Indian automakers are stuck between stricter emission laws and falling sales

Indian automakers are stuck between stricter emission laws and falling sales
  • A report by credit rating agency Fitch ratings says that the challenges are likely to persist for Indian auto manufacturing companies.
  • As carmakers have to comply with BS VI norms, it will result in increased production costs.
  • Auto sector has been undergoing a massive slowdown, with the first quarter results leaving top companies worried.
The Indian auto industry has been witnessing one of its worst ever phases with sales slowing down for over 10 months now. But their troubles are far from over. There is more pain ahead in the form of new emission norms.

Now, they also have to comply with BS-VI norms by March 2020. After this, the sale of older models will not be allowed, which is not good news for those holding onto huge inventory. It also means that the car companies have to invest in switching technologies.

“The additional components and design changes will raise production costs by 10%-15%. This could squeeze automakers' profitability in FY21 if automakers are not able to fully pass on costs to buyers,” said a report by credit rating agency Fitch.

Automakers are already on the backfoot and offering heavy discounts ranging from 8% to 27% depending on the model. Their ability to pass on increased costs seems to be bleak.

Maruti Suzuki is leading the way with most ‘total cash discounts’ offered to consumers. While Alto models saw an 8% increase in discounts as compared to June, the Celerio Automatic and Dzire Diesel versions saw a steep increase of 23% and 27%.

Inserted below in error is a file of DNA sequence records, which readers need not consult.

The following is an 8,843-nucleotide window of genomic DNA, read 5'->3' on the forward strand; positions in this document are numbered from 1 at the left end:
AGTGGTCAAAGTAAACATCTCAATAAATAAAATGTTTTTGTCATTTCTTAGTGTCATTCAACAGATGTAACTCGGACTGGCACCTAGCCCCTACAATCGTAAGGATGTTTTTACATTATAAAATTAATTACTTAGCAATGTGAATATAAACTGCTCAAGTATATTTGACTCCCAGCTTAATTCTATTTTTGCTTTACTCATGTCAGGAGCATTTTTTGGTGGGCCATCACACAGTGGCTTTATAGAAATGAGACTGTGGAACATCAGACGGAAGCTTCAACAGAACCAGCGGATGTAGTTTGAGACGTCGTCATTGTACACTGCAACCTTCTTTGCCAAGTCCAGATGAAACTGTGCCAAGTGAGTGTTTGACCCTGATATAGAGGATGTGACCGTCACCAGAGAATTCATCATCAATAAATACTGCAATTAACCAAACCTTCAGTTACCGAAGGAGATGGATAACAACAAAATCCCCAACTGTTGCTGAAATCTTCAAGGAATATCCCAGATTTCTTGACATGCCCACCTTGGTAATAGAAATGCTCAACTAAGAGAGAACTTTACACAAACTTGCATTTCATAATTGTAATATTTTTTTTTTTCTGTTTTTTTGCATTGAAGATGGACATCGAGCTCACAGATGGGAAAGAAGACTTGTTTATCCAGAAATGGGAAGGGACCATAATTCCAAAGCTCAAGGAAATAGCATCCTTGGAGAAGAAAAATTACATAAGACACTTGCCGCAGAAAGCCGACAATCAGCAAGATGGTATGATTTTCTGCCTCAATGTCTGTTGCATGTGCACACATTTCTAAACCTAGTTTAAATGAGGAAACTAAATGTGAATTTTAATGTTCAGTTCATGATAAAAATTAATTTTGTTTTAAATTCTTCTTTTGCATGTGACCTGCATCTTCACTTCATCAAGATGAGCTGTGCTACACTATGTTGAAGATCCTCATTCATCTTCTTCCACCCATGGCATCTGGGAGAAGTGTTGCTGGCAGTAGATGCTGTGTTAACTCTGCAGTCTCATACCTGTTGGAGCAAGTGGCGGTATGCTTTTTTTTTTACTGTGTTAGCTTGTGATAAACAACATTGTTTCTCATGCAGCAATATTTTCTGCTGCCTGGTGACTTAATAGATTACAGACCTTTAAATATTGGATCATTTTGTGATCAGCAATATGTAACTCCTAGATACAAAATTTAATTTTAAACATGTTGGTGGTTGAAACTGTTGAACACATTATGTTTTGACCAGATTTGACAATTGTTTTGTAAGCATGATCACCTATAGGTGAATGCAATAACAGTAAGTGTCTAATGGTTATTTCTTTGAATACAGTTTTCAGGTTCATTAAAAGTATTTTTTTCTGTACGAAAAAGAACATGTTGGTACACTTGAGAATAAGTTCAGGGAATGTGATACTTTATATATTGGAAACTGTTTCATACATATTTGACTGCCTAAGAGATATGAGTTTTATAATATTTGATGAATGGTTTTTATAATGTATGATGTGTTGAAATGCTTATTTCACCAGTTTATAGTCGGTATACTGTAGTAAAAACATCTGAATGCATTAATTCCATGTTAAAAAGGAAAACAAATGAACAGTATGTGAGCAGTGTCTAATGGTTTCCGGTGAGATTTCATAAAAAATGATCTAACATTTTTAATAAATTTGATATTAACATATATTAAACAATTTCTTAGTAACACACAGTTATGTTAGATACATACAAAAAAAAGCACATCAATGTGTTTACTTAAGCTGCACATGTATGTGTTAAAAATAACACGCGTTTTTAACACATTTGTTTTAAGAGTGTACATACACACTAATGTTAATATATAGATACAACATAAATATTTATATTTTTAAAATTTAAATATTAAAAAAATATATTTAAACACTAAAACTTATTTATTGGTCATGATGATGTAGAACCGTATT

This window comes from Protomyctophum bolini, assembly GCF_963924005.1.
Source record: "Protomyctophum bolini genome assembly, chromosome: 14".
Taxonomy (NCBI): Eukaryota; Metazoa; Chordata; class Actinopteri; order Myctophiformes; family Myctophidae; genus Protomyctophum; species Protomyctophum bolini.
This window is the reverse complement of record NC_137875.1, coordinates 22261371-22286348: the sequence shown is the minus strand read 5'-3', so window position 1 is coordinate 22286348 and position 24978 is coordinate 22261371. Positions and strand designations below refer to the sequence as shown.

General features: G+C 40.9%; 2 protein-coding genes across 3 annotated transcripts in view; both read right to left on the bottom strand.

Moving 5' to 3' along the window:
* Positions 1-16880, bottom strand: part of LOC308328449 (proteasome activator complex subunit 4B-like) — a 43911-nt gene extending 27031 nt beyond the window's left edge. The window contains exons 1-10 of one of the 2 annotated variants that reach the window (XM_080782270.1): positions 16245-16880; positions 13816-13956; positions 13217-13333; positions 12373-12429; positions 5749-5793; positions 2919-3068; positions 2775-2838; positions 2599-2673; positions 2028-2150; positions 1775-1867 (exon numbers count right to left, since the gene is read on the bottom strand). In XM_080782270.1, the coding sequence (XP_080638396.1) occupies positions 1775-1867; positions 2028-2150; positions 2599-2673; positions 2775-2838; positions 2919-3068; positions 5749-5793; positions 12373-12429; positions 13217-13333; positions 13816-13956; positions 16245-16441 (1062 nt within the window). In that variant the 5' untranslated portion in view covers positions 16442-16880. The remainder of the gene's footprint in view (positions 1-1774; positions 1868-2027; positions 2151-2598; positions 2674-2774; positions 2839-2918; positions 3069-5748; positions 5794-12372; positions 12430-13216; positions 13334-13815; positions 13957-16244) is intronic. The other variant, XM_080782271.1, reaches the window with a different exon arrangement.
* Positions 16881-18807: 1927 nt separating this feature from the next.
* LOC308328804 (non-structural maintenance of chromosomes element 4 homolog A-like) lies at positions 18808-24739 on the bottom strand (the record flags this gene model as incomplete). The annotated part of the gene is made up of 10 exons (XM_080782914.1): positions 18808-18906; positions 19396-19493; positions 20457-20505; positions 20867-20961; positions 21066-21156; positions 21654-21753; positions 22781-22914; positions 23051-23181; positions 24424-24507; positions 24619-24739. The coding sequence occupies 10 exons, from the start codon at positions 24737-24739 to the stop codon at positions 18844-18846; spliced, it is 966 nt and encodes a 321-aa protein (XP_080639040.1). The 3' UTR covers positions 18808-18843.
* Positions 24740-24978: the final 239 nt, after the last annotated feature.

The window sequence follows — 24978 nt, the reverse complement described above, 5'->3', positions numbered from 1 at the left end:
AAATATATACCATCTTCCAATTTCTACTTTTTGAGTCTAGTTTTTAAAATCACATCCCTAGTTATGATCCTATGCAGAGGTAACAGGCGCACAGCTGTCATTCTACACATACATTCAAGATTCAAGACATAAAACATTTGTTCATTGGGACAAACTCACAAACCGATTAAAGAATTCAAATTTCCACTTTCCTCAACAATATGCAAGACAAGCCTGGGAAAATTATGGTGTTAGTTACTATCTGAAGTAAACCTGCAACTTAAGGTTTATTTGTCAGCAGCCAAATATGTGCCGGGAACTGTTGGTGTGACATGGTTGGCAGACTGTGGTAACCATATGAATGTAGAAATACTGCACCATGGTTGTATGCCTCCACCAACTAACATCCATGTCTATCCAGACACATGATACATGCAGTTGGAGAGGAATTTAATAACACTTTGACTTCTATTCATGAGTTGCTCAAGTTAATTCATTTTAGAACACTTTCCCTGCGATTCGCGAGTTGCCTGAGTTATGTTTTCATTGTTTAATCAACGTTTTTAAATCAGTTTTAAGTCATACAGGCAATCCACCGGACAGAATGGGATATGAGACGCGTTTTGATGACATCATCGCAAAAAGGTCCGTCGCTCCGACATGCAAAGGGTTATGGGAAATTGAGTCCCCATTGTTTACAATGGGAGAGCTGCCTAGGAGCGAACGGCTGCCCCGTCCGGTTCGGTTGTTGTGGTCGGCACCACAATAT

Most auto manufacturers reported their worst sales report for the first quarter in a decade.

Auto companies like Tata Motors, Maruti Suzuki, Mahindra & Mahindra and Hero Motocorp, have all been cutting production to align with the tapering demand.

And these woes will continue. “Subdued demand conditions that led to weak performance by Indian automakers in the first quarter of the financial year ending 31 March 2020 (FY20) will likely persist, adding to the challenges from the implementation of stricter emission norms under BS6 from April 2020,” the report says.

Maruti Suzuki’s profits fell by 27.3% for the first quarter. It sold 109,264 units in July 2019, registering a steep 33.5% fall in sales compared to the same month in the previous year. On a monthly basis, its July sales have fallen by 12.3% from its June.

“My belief is that we are near the bottom of the downward cycle and the economy, and car sales should start to accelerate in the near future,” Marutii Suzuki’s chairman RC Bhargava said at the company’s annual general meeting. Maruti Suzuki has also cut down on 3000 contractual jobs.

Tata Motors’ sales in the domestic market dropped by 34% at 32,938 units compared to 50,100 units sold over last year as subdued demand continued in July 2019.

The report said that the lowered sales was due to “the constrained liquidity at non-bank lenders reduced credit availability to buyers and the cost of ownership rose due to new regulations mandating enhanced vehicle insurance cover and additional safety features”.